I don't have a store, how can I create one?
Follow this step by step guide and build your first online store from scratch.
How can I contribute to BTCPay?
The easiest way is to use the software for your business, provide feedback and report any bugs or issues you or your customers encounter.
Translating BTCPay, helping us with documentation are also ways in which you can help, even if you're not a developer or tech-savvy.
We need more VPS hosting providers to implement 1-Click BTCPay deployment and make BTCPay widely-available.
We are actively looking for developers who can take on and resolve GitHub issues and help with development.
We appreciate each and every contributor to the project and support we get from the community here.
Have a question about BTCPay Server? Feel free to ask in the comments.
How best to proceed from here and keep up with the project??
Electrum Personal Server is an implementation of the Electrum wallet server protocol that allows users to point their Electrum wallet at their own full node. It is compatible resource-saving features like pruning, blocksonly and disabled txindex. It is much less resource-intensive than other Electrum servers because it only stores the user's own addresses, instead of every address that was ever used. As such it makes tradeoffs, namely losing Electrum's "instant on" feature.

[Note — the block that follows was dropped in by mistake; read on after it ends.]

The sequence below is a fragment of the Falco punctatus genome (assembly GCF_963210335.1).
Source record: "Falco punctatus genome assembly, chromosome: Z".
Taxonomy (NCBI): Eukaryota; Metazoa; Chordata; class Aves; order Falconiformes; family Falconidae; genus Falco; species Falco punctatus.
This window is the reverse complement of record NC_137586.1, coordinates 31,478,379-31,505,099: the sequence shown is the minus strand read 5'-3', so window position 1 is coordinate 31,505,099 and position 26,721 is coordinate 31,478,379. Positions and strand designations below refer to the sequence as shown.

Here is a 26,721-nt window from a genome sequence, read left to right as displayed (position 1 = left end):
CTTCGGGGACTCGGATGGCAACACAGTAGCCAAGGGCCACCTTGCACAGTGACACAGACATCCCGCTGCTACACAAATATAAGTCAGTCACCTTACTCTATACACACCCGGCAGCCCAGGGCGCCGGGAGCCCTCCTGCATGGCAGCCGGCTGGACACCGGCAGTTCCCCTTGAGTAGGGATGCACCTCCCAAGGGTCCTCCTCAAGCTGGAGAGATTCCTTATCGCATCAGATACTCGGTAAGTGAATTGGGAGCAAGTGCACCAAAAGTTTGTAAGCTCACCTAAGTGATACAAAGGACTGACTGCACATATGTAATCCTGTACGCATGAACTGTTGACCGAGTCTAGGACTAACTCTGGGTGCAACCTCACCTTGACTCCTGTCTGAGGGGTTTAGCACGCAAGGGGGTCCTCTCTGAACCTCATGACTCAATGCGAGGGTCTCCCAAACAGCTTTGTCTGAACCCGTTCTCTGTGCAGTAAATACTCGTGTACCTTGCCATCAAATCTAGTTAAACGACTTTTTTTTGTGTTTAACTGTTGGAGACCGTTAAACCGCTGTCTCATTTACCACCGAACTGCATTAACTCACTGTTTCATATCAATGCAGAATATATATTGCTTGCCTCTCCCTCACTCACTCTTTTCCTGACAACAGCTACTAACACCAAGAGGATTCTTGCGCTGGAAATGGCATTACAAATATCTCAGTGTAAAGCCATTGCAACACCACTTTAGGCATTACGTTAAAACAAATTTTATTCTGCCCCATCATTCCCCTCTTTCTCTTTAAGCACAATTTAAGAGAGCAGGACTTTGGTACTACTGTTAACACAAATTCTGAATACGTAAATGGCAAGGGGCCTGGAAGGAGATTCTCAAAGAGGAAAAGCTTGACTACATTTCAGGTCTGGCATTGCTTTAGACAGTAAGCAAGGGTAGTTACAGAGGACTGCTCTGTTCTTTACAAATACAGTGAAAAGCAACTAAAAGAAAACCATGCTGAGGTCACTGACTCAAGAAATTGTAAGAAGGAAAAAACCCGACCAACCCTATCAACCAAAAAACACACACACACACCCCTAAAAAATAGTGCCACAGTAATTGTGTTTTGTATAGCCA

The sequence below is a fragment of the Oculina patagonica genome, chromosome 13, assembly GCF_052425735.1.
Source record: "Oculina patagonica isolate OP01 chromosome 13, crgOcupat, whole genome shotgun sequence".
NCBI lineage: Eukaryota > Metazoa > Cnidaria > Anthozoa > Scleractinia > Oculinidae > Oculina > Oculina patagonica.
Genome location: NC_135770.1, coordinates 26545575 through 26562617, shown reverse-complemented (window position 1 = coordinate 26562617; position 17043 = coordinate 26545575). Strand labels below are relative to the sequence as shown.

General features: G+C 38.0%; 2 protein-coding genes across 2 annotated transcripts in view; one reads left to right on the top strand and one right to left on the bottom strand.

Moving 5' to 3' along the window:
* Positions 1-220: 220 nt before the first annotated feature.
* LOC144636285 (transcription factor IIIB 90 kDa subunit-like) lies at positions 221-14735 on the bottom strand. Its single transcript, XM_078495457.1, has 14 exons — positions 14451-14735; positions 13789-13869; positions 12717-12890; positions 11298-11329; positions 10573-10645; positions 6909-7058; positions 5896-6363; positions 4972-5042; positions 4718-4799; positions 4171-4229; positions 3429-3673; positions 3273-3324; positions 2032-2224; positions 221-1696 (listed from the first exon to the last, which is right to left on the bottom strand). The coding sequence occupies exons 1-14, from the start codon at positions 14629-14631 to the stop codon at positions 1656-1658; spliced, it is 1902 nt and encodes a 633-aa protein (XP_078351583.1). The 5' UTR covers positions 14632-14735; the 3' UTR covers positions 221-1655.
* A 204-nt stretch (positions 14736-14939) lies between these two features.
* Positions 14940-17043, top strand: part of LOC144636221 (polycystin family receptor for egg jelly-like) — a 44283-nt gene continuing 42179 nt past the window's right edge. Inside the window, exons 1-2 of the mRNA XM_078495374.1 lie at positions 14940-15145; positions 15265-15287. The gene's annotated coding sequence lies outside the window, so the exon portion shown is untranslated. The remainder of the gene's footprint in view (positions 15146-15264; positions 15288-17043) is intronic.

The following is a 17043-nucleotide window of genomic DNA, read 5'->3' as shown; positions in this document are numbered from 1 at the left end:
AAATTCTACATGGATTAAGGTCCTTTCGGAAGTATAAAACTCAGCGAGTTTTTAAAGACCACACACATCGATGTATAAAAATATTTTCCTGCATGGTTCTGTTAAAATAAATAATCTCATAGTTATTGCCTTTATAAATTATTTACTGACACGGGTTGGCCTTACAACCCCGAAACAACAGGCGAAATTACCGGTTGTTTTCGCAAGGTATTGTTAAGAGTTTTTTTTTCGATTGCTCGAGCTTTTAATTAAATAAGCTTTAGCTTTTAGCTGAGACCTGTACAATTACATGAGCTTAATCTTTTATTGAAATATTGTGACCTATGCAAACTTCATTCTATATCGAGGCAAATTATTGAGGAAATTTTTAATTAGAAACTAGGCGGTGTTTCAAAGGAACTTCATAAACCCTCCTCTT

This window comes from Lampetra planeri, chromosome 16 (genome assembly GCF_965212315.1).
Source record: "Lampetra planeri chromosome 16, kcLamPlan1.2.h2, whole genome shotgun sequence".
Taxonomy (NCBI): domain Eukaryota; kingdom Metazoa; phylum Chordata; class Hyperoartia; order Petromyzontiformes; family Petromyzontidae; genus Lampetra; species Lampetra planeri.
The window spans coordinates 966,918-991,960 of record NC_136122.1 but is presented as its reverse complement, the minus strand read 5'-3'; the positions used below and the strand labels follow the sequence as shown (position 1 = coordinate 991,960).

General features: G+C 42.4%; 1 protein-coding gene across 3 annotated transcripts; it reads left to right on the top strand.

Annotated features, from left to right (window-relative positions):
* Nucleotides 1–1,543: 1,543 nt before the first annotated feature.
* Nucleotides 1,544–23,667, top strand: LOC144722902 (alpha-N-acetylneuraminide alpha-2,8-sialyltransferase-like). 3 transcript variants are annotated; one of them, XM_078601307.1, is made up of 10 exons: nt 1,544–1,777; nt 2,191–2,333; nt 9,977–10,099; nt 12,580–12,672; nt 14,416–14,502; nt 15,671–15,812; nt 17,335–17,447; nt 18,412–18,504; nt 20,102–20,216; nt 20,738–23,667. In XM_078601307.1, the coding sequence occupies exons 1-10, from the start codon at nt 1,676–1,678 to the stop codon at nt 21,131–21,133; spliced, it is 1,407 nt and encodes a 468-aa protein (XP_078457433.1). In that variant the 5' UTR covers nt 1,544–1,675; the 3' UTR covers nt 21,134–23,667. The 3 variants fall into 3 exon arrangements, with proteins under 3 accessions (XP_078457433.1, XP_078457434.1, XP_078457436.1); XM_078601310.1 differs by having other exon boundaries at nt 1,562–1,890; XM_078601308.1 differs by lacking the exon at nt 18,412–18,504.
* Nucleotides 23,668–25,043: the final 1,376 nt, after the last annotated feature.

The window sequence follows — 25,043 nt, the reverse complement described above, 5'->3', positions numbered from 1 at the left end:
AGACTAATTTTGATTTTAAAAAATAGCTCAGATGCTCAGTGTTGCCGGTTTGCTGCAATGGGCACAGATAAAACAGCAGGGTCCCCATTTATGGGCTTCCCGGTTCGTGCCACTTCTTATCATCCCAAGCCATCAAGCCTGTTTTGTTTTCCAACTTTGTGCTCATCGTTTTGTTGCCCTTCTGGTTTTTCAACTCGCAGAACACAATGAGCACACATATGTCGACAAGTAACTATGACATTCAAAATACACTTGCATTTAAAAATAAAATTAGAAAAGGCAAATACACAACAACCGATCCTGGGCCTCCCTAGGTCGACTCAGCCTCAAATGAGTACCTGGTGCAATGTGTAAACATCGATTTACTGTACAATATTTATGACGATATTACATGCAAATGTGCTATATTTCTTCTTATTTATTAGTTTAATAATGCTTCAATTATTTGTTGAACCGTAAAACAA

Full node wallets are important in bitcoin because they are an big part of what makes the system be trustless. No longer do people have to trust a financial institution like a bank or paypal, they can run software on their own computers. If bitcoin is digital gold, then a full node wallet is your own personal goldsmith who checks for you that received payments are genuine. You wouldn't accept large amounts of cash or gold coins without checking they are actually genuine, the same applies for bitcoin.
Full node wallets are also important for privacy. Using Electrum under default configuration requires it to send all your bitcoin addresses to some server. That server can then easily spy on you. Full node wallets like Electrum Personal Server would download the entire blockchain and scan it for the user's own addresses, and therefore don't reveal to anyone else which bitcoin addresses they are interested in.
Right now using Electrum Personal Server is the easiest way to use a hardware wallet backed by your own full node. It is very lightweight, being a small python script that barely uses any CPU or RAM; much less than the full node it's connected to. Hopefully Electrum Personal Server can be part of the solution in putting full node wallets into the hands of as many people as possible.
The project is now in beta release: https://github.com/chris-belcher/electrum-personal-server
It now has all the essential features to make it practical for use; Merkle proofs, deterministic wallets, bech32 addresses, SSL, Core's multi-wallet support. Along with the features that were in the alpha release of tracking new transactions, confirmations, block headers, importing addresses.